Total fitness involves the total body, not isolation of one specific muscle group. I’m not saying isolation exercises are bad. I had to do them as part of my physical therapy routine, however they were purely for rehabilitation and strengthening the areas that were weak and causing the patellofemoral pain. I would not suggest using isolation exercises to simply  build muscle if overall fitness is your primary goal.



7 thoughts on “Opposition is Key

  1. So many people… esp desk jockies fall victim to major muscular imbalances. It is so important that they are not going to the gym and working their “natural strong” muscle groups… the muscles that are overly strong and about to cause them tons of postural pain.

    I am however against the elyptical. The elyptical does not allow your body to reach full hip extension and glute activation.

    • Thanks for the qualification! I agree, I don’t think full ROM is reached on the elliptical, but it’s better for a lot of people as opposed to nothing at al, especially people new to the fitness world who have been in a sedentary lifestyle for a long time. And I absolutely love the full benefits of natural running, however due to my own reoccurring knee problems, and a yearn to keep up what cardiovascular endurance I can, the elliptical, in combination with biking, is a good alternative for me until my muscles are stronger and there’s less risk of re-injury.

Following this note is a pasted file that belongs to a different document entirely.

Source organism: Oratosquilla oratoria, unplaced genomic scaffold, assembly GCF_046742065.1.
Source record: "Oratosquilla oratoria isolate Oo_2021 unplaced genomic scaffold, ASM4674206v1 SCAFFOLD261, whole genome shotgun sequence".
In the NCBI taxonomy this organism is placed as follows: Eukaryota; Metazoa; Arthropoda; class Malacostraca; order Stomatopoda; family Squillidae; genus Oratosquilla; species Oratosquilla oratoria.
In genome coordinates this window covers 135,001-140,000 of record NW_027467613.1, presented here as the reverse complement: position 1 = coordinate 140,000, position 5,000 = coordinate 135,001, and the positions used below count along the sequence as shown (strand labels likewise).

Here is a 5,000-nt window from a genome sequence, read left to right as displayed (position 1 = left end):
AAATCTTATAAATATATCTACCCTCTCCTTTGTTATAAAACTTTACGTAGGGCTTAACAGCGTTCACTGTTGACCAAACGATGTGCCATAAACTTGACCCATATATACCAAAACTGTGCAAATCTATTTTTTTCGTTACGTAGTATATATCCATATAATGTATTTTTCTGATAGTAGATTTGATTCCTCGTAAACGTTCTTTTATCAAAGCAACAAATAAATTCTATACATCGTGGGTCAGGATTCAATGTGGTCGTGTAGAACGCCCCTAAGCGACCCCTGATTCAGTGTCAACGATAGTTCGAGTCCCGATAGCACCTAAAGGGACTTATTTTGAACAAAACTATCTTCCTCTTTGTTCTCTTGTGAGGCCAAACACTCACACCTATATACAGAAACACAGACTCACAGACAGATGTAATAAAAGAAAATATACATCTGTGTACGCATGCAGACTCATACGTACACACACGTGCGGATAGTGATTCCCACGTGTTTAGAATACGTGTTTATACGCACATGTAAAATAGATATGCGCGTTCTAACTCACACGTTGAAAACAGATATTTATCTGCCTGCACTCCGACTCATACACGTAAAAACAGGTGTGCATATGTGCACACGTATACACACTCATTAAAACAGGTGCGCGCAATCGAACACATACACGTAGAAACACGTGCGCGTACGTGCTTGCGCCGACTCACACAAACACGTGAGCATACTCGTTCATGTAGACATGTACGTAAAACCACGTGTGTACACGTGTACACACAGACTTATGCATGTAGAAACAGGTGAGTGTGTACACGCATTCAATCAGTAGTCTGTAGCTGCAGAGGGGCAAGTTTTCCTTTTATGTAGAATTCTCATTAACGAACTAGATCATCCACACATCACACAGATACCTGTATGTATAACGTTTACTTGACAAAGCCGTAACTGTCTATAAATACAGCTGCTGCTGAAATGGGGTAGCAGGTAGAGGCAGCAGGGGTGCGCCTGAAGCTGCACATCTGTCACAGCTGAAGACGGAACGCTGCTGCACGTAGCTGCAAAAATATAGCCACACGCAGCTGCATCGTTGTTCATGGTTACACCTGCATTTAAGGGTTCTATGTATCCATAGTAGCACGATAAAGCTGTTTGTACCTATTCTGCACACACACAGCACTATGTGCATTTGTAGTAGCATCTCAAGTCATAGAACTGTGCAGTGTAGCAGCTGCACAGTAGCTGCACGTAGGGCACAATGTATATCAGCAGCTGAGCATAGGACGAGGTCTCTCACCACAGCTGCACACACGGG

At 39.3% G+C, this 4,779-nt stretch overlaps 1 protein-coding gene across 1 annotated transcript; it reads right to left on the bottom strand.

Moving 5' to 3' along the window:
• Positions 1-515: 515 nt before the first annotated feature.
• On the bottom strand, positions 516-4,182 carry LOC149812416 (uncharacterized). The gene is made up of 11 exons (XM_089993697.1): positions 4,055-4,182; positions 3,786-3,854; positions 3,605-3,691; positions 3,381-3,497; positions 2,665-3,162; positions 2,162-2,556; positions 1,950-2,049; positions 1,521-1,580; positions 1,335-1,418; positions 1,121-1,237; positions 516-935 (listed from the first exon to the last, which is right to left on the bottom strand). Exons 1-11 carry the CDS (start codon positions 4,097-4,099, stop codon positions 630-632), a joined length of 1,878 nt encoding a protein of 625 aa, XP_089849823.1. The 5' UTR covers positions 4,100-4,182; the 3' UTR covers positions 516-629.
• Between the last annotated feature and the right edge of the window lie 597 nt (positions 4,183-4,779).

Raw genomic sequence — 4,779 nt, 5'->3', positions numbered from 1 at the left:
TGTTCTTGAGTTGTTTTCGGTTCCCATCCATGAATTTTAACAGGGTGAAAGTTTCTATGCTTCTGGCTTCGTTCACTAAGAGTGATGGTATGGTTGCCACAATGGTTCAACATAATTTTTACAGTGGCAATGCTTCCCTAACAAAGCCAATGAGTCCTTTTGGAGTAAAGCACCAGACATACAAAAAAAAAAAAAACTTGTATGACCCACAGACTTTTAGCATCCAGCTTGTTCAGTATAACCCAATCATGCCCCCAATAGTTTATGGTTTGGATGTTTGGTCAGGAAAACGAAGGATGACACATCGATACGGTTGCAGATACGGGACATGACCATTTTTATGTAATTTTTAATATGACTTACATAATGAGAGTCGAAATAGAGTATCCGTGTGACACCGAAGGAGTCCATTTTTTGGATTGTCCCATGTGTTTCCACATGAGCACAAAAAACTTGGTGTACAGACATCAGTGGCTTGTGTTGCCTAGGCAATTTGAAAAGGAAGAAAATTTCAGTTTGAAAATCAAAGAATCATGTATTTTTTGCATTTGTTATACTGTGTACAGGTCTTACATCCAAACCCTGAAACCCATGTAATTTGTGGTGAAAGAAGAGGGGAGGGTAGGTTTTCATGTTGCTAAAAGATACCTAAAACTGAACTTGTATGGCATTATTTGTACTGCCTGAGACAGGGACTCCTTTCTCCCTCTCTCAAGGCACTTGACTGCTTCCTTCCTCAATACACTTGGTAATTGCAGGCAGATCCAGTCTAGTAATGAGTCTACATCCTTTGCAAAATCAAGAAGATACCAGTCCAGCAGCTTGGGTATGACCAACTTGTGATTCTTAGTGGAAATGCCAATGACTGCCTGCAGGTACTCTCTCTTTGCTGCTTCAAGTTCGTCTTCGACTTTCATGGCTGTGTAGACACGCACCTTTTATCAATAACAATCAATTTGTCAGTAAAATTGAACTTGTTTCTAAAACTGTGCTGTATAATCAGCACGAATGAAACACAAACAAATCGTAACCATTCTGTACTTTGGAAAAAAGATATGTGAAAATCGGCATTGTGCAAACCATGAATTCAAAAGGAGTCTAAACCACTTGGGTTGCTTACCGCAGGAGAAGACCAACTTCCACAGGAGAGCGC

• So true. Any exercise is better than no exercise. What is your reoccurring knee injury from? Constant running is so challenging on the body. I like to mix up my jog days with cardio circuit training, hiking, spinning, and summertime swims.

      • It’s honestly just a chronic pain that built up from years and years of basktetball and volleyball while I was growing up. Now it really just comes and goes, but I’m better about propper warm up, cool down and icing now. Climbing has been such a blessing to have stumbled upon because of the relatively low impact factor. I love love love hiking. Unfortunately where I live there are not too many areas for it, but I got in my first 14er last summer, and I’ve got another one planned out for the summer.

      • It is great that you have learned how to take care of your body to be your best :). I always thought I was completely indestructible as a teenager and young 20s but then I was hit by a car on my bike and everything changed. I grew a new respect for taking care of my body. I want to be active the rest of my life so taking care of it now is super important to me :).

      • What a testimony! I wish more people understood that they only have one body, and that unfortunately its parts don’t come with a warranty. I have a friend who, long story short, didn’t let an initial ankle fracture heal properly (stubbornness of athletes lol), and 18 months later had to have a pretty major surgery that’s left her in a boot for almost five months now. It’s definitely a challenge though for people to find that balance between the inensity they need and the making sure they aren’t conjuring up an injury that’s going result in a long-term impairment.